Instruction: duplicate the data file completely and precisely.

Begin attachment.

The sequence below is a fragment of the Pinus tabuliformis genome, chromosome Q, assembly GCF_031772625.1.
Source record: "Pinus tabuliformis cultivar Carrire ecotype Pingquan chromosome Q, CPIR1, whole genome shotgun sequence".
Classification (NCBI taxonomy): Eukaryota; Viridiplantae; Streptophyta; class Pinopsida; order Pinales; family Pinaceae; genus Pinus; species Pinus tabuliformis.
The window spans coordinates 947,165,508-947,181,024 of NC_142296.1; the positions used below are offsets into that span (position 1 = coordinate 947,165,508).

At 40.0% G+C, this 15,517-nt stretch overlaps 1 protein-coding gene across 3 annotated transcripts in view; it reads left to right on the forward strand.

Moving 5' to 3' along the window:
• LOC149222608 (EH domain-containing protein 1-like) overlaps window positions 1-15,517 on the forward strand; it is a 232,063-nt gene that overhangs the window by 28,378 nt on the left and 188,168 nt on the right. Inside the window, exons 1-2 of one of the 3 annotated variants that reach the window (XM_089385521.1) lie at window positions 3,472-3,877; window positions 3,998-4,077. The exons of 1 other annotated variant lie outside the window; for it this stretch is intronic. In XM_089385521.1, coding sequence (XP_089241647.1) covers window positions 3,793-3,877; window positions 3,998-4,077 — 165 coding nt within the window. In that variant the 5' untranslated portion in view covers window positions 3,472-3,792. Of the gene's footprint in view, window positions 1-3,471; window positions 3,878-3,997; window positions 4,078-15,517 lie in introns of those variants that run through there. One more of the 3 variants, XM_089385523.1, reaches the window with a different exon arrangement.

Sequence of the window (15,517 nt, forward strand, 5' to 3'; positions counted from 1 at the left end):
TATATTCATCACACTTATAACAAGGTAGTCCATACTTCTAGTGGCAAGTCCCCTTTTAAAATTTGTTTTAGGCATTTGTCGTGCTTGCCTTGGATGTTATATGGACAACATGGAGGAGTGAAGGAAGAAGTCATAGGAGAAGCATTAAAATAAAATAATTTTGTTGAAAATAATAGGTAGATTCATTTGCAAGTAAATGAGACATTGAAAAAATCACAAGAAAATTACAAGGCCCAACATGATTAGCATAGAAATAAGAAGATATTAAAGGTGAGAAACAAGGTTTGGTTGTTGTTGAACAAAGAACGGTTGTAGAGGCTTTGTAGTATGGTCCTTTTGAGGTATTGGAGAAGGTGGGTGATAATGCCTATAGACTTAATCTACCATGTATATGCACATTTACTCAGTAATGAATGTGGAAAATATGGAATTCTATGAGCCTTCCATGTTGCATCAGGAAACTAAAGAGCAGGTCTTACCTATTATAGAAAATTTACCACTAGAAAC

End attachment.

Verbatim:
The sequence below is a fragment of the Pinus tabuliformis genome, chromosome Q, assembly GCF_031772625.1.
Source record: "Pinus tabuliformis cultivar Carrire ecotype Pingquan chromosome Q, CPIR1, whole genome shotgun sequence".
Classification (NCBI taxonomy): Eukaryota; Viridiplantae; Streptophyta; class Pinopsida; order Pinales; family Pinaceae; genus Pinus; species Pinus tabuliformis.
The window spans coordinates 947,165,508-947,181,024 of NC_142296.1; the positions used below are offsets into that span (position 1 = coordinate 947,165,508).

At 40.0% G+C, this 15,517-nt stretch overlaps 1 protein-coding gene across 3 annotated transcripts in view; it reads left to right on the forward strand.

Moving 5' to 3' along the window:
• LOC149222608 (EH domain-containing protein 1-like) overlaps window positions 1-15,517 on the forward strand; it is a 232,063-nt gene that overhangs the window by 28,378 nt on the left and 188,168 nt on the right. Inside the window, exons 1-2 of one of the 3 annotated variants that reach the window (XM_089385521.1) lie at window positions 3,472-3,877; window positions 3,998-4,077. The exons of 1 other annotated variant lie outside the window; for it this stretch is intronic. In XM_089385521.1, coding sequence (XP_089241647.1) covers window positions 3,793-3,877; window positions 3,998-4,077 — 165 coding nt within the window. In that variant the 5' untranslated portion in view covers window positions 3,472-3,792. Of the gene's footprint in view, window positions 1-3,471; window positions 3,878-3,997; window positions 4,078-15,517 lie in introns of those variants that run through there. One more of the 3 variants, XM_089385523.1, reaches the window with a different exon arrangement.

Sequence of the window (15,517 nt, forward strand, 5' to 3'; positions counted from 1 at the left end):
TATATTCATCACACTTATAACAAGGTAGTCCATACTTCTAGTGGCAAGTCCCCTTTTAAAATTTGTTTTAGGCATTTGTCGTGCTTGCCTTGGATGTTATATGGACAACATGGAGGAGTGAAGGAAGAAGTCATAGGAGAAGCATTAAAATAAAATAATTTTGTTGAAAATAATAGGTAGATTCATTTGCAAGTAAATGAGACATTGAAAAAATCACAAGAAAATTACAAGGCCCAACATGATTAGCATAGAAATAAGAAGATATTAAAGGTGAGAAACAAGGTTTGGTTGTTGTTGAACAAAGAACGGTTGTAGAGGCTTTGTAGTATGGTCCTTTTGAGGTATTGGAGAAGGTGGGTGATAATGCCTATAGACTTAATCTACCATGTATATGCACATTTACTCAGTAATGAATGTGGAAAATATGGAATTCTATGAGCCTTCCATGTTGCATCAGGAAACTAAAGAGCAGGTCTTACCTATTATAGAAAATTTACCACTAGAAAC